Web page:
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Starting a Swing Application

 
Robert Richardson
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I'm using several sources to try to get started with Swing. The Sun Java Tutorials usually hava a static main method that calls a second static method (createAndShowGUI) in which the class constructor is called, a JFrame component is instantiated, and the content pane filled. In examples from other sources, the main method calls a regular method, which does the initial setup. My understanding of OOP is shaky. Can someone help me sort out the differences / advantages and disadvantages of these techniques?
Thanks
Robert
 
Campbell Ritchie
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You really ought to call a 2nd method, but I don't like the way the Java Tutorial does it in a static context.
I think this is the best way to do it, actually quite similar to what you have seen in the Java Tutorials:
You will find I shamelessly copied that lot from here. I tend to use the 2nd of those options.
You may not actually need to pass args. You will probably set up all the components in the constructor, and the bits about setSize, setDefaultCloseOperation and setVisible can go in the showGUI method.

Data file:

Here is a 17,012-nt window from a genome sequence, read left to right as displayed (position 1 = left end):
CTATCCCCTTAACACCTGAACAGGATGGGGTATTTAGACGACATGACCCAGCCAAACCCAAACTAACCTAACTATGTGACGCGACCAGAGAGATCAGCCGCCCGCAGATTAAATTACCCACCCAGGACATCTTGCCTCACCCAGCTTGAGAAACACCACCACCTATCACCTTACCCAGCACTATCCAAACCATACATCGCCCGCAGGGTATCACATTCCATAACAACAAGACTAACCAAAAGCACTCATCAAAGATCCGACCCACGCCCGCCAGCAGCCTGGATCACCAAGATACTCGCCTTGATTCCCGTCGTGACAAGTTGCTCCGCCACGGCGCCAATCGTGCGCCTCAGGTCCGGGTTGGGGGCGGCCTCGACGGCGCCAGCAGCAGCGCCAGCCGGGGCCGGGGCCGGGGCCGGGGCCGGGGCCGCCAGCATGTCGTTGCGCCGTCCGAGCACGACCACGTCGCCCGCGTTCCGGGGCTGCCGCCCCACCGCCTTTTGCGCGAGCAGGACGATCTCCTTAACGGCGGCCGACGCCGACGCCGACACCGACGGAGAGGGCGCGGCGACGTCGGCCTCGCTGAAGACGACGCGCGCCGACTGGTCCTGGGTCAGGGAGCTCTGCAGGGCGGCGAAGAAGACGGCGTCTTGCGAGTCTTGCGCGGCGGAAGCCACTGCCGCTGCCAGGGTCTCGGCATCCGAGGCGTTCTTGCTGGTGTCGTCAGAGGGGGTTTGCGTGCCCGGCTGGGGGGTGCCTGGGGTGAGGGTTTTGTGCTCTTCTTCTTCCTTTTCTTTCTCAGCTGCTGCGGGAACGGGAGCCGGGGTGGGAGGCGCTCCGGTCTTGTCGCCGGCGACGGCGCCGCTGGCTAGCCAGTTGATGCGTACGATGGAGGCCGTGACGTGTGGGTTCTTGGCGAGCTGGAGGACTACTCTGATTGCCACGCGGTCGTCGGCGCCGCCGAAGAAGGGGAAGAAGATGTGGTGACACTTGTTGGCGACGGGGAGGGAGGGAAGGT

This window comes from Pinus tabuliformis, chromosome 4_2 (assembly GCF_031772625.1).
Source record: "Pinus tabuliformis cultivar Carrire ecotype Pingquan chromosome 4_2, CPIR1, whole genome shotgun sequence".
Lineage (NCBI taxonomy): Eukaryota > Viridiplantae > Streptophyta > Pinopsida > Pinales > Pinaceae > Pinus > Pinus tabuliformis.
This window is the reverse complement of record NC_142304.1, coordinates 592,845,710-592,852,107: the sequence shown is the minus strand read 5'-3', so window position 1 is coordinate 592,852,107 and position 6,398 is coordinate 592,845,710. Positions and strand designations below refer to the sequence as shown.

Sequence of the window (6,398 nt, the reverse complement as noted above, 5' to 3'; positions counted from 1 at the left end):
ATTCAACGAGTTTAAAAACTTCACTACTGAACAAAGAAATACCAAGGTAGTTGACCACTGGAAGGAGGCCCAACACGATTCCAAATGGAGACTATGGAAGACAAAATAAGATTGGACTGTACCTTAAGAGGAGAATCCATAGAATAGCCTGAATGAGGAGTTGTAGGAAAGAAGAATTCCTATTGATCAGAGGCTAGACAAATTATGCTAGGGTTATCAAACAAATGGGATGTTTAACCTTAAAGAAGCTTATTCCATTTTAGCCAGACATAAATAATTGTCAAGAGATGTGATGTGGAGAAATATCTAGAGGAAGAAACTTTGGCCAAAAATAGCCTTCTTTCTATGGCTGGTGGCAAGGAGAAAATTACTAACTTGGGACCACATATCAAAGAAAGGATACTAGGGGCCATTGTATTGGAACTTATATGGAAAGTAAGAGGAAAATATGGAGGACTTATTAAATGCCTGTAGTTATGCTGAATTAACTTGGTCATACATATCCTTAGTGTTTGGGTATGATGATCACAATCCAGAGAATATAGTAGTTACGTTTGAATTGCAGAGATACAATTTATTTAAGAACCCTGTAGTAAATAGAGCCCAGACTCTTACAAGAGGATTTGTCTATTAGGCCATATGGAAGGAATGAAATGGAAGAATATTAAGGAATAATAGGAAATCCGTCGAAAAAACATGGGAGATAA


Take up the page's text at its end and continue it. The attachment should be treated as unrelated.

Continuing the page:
The reason is that you have to handle all Swing components from a single thread, and that includes Events. Using the event dispatch thread means that the components and events run on the same thread. Anything which takes a long time (eg long calculations, multiple bouncy ball animations) needs a separate thread of its own, but setting up new threads is probably more advanced than what you are interested in at present.
 
Craig Wood
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The tutorial schema is a way to insure that an application is realized and ready to go before any of its components begin sending events. There are times when events can be sent before the app is ready to deal with them, eg, events from MouseMotionListeners and ComponentListeners. Since these issues can be difficult to explain to those who are newer to java it is easier to say "always do this and you'll be okay."
 
Campbell Ritchie
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Thank you, Craig. I always find your answers helpful.
 
Robert Richardson
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Thanks to you both.
Robert
 
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